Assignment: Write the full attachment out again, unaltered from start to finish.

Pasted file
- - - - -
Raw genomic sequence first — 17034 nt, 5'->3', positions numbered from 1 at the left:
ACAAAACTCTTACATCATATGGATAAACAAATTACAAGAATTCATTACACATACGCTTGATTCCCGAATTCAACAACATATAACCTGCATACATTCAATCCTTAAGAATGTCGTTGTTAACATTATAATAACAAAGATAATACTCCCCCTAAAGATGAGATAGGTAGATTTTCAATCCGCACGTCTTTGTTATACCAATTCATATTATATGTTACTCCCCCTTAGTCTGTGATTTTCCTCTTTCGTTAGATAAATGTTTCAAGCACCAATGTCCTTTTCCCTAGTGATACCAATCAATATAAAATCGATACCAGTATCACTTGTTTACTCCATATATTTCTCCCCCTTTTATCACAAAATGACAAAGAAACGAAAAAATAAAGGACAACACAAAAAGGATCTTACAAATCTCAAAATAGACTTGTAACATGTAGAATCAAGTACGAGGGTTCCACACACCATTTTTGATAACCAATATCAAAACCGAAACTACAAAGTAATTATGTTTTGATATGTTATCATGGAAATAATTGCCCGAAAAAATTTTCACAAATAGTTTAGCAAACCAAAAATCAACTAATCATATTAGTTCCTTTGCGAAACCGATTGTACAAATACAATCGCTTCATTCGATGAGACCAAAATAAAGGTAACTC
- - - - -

Raw genomic sequence first — 17034 nt, 5'->3', positions numbered from 1 at the left:
ACAAAACTCTTACATCATATGGATAAACAAATTACAAGAATTCATTACACATACGCTTGATTCCCGAATTCAACAACATATAACCTGCATACATTCAATCCTTAAGAATGTCGTTGTTAACATTATAATAACAAAGATAATACTCCCCCTAAAGATGAGATAGGTAGATTTTCAATCCGCACGTCTTTGTTATACCAATTCATATTATATGTTACTCCCCCTTAGTCTGTGATTTTCCTCTTTCGTTAGATAAATGTTTCAAGCACCAATGTCCTTTTCCCTAGTGATACCAATCAATATAAAATCGATACCAGTATCACTTGTTTACTCCATATATTTCTCCCCCTTTTATCACAAAATGACAAAGAAACGAAAAAATAAAGGACAACACAAAAAGGATCTTACAAATCTCAAAATAGACTTGTAACATGTAGAATCAAGTACGAGGGTTCCACACACCATTTTTGATAACCAATATCAAAACCGAAACTACAAAGTAATTATGTTTTGATATGTTATCATGGAAATAATTGCCCGAAAAAATTTTCACAAATAGTTTAGCAAACCAAAAATCAACTAATCATATTAGTTCCTTTGCGAAACCGATTGTACAAATACAATCGCTTCATTCGATGAGACCAAAATAAAGGTAACTC